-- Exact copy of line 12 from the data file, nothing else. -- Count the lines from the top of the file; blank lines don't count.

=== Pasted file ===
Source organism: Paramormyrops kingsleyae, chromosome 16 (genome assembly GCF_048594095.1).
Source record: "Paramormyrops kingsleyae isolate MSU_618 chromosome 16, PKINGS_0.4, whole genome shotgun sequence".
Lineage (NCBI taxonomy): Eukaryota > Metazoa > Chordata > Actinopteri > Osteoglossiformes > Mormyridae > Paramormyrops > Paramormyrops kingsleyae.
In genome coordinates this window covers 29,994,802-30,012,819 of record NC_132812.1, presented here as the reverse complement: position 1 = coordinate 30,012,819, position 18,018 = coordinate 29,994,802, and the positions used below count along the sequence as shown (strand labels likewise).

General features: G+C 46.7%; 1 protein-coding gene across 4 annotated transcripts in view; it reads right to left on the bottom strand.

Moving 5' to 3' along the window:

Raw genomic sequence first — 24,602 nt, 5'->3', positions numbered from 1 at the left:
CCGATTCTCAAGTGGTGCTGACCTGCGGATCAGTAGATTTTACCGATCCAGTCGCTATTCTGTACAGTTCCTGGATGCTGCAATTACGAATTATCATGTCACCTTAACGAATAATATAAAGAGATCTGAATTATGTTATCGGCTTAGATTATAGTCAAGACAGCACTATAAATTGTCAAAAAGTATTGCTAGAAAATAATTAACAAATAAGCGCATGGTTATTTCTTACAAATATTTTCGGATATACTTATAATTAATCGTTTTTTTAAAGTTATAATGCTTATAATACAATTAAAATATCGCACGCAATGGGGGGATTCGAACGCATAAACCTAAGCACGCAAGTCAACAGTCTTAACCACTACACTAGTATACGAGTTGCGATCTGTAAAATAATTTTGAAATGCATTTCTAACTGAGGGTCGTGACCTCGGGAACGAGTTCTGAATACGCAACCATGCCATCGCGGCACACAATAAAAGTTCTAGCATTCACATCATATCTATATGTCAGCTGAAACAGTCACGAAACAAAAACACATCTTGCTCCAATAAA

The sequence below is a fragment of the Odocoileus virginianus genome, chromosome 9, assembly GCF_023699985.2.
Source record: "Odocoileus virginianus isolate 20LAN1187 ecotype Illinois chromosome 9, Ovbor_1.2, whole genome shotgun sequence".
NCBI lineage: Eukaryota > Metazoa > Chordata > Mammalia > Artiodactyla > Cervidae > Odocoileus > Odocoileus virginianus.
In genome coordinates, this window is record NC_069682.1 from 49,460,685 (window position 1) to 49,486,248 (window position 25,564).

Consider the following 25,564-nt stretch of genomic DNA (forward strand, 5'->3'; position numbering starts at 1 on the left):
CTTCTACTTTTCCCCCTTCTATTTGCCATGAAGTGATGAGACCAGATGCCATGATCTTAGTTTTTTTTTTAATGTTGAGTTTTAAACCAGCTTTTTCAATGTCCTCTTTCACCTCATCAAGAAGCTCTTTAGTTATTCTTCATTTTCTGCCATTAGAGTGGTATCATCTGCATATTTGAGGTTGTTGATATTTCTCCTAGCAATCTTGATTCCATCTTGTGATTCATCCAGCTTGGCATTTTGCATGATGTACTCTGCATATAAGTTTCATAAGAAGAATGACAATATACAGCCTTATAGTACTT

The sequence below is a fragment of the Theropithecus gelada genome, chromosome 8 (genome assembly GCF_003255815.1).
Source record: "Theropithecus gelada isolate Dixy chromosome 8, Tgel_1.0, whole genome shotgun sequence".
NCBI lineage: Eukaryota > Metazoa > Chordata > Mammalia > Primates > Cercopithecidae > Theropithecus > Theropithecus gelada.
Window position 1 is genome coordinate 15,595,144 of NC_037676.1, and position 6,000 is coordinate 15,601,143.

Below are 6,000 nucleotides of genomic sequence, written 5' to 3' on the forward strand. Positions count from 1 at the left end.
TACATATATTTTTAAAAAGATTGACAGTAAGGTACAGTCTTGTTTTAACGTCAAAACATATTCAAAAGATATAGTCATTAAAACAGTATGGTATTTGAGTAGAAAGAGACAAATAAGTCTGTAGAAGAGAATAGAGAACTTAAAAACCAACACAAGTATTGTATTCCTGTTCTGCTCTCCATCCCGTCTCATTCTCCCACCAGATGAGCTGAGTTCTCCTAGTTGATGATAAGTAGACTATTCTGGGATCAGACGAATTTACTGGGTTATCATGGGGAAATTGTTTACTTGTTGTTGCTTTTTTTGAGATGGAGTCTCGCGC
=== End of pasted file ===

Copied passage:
In genome coordinates, this window is record NC_069682.1 from 49,460,685 (window position 1) to 49,486,248 (window position 25,564).